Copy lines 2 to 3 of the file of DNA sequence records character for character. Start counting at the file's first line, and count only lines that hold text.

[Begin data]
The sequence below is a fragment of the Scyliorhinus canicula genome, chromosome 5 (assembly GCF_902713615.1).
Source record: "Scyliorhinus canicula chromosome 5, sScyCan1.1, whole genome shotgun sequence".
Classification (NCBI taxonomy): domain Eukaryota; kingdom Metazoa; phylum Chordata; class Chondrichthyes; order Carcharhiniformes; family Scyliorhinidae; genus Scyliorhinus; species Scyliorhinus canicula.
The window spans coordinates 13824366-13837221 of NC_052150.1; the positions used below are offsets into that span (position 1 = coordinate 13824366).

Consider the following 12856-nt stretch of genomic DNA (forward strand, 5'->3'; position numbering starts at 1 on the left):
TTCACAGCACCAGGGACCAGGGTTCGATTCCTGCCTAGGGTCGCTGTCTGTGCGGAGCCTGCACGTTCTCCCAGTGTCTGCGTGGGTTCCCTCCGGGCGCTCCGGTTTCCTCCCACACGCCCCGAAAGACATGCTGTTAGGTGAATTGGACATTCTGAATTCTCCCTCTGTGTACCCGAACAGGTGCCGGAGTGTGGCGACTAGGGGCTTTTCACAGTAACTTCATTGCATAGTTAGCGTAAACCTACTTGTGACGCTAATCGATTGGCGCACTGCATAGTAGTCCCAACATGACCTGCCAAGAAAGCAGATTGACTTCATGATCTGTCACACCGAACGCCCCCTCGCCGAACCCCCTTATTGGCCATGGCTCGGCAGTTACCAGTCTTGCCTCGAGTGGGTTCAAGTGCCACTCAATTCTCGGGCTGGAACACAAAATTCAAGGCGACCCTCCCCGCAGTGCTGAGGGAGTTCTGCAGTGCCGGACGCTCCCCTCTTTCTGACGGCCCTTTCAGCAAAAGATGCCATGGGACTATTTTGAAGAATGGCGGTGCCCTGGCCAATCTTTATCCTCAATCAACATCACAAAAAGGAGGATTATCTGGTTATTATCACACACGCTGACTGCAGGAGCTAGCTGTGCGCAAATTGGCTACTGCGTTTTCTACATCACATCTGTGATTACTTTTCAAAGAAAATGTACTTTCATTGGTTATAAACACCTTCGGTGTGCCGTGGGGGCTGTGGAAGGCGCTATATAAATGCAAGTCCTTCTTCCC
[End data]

Source record: "Scyliorhinus canicula chromosome 5, sScyCan1.1, whole genome shotgun sequence".
Classification (NCBI taxonomy): domain Eukaryota; kingdom Metazoa; phylum Chordata; class Chondrichthyes; order Carcharhiniformes; family Scyliorhinidae; genus Scyliorhinus; species Scyliorhinus canicula.